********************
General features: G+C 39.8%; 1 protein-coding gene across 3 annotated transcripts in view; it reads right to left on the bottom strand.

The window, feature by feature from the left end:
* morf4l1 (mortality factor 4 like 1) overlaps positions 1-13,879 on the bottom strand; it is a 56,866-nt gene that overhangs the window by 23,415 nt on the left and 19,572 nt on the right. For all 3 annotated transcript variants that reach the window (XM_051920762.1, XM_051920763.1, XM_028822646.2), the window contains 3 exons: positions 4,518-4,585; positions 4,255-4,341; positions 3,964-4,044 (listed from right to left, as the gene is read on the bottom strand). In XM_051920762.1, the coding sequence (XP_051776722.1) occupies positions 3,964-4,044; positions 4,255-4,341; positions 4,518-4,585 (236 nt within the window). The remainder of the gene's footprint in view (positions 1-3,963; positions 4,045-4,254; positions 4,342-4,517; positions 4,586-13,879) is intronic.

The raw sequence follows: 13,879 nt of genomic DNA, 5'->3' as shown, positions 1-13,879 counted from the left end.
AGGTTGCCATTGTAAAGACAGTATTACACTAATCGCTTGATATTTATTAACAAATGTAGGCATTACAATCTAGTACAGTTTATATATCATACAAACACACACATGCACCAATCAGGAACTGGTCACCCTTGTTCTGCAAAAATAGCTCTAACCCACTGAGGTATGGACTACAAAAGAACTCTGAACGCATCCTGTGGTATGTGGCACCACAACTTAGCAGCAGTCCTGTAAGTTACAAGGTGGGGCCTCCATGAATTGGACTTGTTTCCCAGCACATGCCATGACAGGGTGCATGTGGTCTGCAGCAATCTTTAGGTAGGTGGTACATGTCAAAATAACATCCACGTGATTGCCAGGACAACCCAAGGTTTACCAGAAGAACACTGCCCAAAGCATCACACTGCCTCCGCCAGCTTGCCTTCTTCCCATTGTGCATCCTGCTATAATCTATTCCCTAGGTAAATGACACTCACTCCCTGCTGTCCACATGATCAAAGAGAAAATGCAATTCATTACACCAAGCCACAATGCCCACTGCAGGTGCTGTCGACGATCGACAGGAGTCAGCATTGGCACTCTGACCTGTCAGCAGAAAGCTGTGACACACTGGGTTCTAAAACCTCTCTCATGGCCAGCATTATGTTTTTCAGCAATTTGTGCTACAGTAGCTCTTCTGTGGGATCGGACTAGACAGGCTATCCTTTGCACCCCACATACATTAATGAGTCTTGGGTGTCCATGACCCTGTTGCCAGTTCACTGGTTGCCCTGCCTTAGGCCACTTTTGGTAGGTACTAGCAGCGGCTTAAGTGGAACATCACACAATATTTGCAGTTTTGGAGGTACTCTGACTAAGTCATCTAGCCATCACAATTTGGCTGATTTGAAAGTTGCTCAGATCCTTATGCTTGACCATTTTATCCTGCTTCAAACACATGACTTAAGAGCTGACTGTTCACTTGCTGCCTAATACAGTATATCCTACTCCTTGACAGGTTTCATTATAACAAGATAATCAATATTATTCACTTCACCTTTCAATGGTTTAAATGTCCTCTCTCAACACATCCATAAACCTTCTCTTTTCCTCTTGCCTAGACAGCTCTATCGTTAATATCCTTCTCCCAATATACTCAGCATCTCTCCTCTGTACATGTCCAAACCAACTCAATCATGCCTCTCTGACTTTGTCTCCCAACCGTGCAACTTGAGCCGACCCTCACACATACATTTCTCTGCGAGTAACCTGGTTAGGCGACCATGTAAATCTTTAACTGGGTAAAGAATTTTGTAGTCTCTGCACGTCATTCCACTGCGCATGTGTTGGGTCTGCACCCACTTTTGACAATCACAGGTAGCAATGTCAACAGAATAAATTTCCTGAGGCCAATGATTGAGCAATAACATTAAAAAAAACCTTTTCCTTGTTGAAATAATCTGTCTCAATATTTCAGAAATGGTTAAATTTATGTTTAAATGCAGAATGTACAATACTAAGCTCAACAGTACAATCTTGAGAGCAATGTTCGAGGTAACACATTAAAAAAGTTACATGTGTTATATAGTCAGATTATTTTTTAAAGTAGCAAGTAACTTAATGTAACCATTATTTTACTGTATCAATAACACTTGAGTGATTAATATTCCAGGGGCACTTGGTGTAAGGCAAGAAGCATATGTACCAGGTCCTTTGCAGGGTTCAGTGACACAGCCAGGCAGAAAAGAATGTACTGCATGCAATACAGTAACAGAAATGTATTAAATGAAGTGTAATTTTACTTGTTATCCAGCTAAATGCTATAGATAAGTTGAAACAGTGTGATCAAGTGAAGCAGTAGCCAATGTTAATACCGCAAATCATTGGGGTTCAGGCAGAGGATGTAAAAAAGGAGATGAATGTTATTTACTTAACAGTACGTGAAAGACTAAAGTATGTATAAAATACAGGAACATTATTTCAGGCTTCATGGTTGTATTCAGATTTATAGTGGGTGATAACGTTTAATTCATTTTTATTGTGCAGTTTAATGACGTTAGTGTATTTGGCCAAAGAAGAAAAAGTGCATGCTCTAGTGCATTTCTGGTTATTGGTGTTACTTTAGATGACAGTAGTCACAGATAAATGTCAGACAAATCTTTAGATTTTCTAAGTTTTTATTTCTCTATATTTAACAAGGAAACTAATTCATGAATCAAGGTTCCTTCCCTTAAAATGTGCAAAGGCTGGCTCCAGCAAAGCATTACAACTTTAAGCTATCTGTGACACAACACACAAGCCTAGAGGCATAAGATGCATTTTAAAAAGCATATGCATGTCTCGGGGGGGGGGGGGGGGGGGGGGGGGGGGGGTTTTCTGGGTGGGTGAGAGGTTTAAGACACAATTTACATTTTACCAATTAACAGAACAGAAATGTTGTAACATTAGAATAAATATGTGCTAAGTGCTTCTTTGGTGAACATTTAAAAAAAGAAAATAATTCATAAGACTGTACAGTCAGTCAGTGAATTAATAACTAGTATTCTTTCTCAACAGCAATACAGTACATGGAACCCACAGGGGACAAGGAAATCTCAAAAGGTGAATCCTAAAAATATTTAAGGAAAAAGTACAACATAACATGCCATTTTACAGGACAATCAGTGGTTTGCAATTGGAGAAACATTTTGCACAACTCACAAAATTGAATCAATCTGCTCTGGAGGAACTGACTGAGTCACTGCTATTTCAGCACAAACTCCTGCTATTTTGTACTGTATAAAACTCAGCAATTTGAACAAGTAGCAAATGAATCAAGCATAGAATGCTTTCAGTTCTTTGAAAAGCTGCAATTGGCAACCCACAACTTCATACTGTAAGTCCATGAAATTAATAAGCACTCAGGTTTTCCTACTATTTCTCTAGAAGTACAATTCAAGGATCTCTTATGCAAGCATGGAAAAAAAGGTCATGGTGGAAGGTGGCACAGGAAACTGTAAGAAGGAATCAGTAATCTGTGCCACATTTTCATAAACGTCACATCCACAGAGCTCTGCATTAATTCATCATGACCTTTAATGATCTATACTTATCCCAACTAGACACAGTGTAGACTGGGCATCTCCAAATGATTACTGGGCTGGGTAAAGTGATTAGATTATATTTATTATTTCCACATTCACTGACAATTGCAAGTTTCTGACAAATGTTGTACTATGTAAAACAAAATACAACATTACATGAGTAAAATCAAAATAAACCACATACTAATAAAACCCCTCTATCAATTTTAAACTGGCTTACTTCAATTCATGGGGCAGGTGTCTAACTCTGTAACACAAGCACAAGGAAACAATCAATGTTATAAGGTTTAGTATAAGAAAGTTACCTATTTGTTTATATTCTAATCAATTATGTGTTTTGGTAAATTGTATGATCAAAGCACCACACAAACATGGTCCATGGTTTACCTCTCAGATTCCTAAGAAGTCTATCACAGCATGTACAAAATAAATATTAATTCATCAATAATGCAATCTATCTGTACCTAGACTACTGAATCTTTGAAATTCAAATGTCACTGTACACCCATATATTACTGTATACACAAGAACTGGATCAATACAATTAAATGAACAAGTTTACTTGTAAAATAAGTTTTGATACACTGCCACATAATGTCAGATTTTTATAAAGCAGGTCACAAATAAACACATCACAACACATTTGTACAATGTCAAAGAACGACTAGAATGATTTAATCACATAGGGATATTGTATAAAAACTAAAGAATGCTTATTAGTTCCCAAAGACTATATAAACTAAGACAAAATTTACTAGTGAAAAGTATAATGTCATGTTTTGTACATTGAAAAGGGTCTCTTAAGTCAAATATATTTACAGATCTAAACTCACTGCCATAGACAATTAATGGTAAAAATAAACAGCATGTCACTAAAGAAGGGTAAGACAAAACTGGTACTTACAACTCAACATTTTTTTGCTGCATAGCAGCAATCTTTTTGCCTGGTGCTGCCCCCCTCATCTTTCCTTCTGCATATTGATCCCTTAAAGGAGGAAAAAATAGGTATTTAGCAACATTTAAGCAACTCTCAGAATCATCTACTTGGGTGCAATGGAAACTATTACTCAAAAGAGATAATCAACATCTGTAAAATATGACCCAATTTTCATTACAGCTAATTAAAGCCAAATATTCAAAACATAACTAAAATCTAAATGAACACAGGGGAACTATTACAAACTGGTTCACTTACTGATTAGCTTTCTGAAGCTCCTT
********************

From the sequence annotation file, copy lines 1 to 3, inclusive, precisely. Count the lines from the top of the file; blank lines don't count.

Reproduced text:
General features: G+C 39.8%; 1 protein-coding gene across 3 annotated transcripts in view; it reads right to left on the bottom strand.

The window, feature by feature from the left end:
* morf4l1 (mortality factor 4 like 1) overlaps positions 1-13,879 on the bottom strand; it is a 56,866-nt gene that overhangs the window by 23,415 nt on the left and 19,572 nt on the right. For all 3 annotated transcript variants that reach the window (XM_051920762.1, XM_051920763.1, XM_028822646.2), the window contains 3 exons: positions 4,518-4,585; positions 4,255-4,341; positions 3,964-4,044 (listed from right to left, as the gene is read on the bottom strand). In XM_051920762.1, the coding sequence (XP_051776722.1) occupies positions 3,964-4,044; positions 4,255-4,341; positions 4,518-4,585 (236 nt within the window). The remainder of the gene's footprint in view (positions 1-3,963; positions 4,045-4,254; positions 4,342-4,517; positions 4,586-13,879) is intronic.